Judicial gloss on the Fourth Amendment has created a sliding scale: when there is no suspicion of criminality, no intrusion will satisfy its requirements; as evidence of criminality increases, progressively more intrusive investigation is warranted. For example, the Supreme Court has held that when a police officer has only a "reasonable articulable suspicion" of criminality, but not probable cause, the police officer cannot conduct a full search of a person, but can stop the person and conduct a limited pat down, but only to ensure his own safety.
The airport is not a "no-privacy zone." The Fourth Amendment is fully applicable. People have an expectation of privacy in the contents of their baggage, in their own persons, and in the personal information about them.
They also have an expectation of safety, but they will not be safe if people are targeted for searches based on incorrect criteria instead of evidence.
Applying these principles, the ACLU is alarmed at some of the proposals being suggested in an apparent, but perhaps ineffective, attempt it increase airline security.
One proposal would be to "profile" passengers and subject only those who "fit the profile" of a terrorist to heightened security measures. These measures include increased questioning; scanning of their luggage with sophisticated technology; or using such technologies to peer under their clothing and project detailed body images in a search for contraband, explosives, or weapons.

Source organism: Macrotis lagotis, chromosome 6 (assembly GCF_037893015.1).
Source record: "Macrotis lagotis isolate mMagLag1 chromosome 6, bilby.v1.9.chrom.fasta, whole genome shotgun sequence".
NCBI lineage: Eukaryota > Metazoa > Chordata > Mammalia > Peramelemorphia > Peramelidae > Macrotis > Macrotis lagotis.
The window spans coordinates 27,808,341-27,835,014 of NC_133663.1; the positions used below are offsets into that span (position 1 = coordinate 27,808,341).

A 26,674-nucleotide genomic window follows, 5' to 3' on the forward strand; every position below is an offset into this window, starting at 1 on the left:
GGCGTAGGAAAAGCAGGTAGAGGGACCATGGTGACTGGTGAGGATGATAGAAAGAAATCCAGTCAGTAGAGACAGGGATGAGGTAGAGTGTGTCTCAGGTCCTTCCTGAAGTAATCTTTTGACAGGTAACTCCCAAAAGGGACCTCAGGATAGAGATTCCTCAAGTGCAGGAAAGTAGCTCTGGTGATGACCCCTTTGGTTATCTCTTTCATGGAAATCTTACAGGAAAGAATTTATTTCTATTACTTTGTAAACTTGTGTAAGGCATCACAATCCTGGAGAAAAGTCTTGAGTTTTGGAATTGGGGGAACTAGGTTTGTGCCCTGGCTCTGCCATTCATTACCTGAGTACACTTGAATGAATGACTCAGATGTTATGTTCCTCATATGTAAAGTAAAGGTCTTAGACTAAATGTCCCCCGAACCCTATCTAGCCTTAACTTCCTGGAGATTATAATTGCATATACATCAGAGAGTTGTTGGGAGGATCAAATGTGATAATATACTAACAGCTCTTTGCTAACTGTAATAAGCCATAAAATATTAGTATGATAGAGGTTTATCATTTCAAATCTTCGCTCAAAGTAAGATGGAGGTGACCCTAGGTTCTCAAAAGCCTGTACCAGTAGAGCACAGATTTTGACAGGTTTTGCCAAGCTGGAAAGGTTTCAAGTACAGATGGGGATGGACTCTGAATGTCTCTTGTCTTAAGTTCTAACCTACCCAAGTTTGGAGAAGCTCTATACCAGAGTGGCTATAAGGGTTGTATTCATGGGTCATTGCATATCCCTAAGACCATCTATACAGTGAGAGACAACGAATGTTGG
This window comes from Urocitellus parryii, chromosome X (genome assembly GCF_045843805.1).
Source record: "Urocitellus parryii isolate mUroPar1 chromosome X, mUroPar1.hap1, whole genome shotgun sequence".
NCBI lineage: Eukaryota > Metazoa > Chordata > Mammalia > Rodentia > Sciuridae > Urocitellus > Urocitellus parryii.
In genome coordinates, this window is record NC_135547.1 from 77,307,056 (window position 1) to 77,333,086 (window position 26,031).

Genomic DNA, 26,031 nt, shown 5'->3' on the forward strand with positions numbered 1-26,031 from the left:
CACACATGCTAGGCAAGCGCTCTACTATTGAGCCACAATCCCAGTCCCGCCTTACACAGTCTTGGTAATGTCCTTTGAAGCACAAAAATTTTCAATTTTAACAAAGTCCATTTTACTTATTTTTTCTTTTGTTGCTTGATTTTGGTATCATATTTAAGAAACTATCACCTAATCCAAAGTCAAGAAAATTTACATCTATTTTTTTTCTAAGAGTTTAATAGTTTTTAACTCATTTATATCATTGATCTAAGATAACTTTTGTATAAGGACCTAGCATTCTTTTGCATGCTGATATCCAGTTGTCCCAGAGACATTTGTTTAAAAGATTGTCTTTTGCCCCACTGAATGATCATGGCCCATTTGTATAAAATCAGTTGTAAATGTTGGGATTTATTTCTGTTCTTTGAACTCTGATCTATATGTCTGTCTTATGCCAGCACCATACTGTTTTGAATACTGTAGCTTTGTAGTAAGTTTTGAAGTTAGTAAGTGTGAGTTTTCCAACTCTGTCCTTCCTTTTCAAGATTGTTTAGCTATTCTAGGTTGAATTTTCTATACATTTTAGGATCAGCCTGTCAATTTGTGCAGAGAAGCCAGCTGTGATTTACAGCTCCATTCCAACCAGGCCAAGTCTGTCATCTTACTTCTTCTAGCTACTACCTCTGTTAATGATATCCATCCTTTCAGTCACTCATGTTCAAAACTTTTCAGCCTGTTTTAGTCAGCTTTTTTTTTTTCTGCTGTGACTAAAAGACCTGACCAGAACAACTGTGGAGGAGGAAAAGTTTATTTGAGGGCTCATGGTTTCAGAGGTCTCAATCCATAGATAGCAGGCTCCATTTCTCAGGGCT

Reduced to its essentials, a "profile" is a stereotype. It is a proxy for real evidence, but a profile is not a legitimate substitute for real evidence. It is rather a speculative means of predicting conduct - in this case, criminal conduct - based on characteristics which individually do not suggest criminality.
From a civil liberties perspective, profiles are notoriously over broad. Profiling violates the first principle I identified above: it permits treatment of passengers as potential criminals in the absence of facts specific to them that suggest they are likely to engage in criminal activity.
From a security perspective, profiles are notoriously under inclusive. Those who do not "fit the profile" are given only cursory attention, or no attention at all. Yigal Amir, the man who assassinated Israeli Prime Minister Rabin, did not fit the "profile" of a "terrorist" and was therefore allowed unwarranted access to the Prime Minister. Similarly, what "terrorist" profile would have picked up the seminary student returning to his studies from a visit to his mother who was detained by law enforcement officers in Florida last week when he tried to board an airplane with an assortment of weapons that included hand grenades?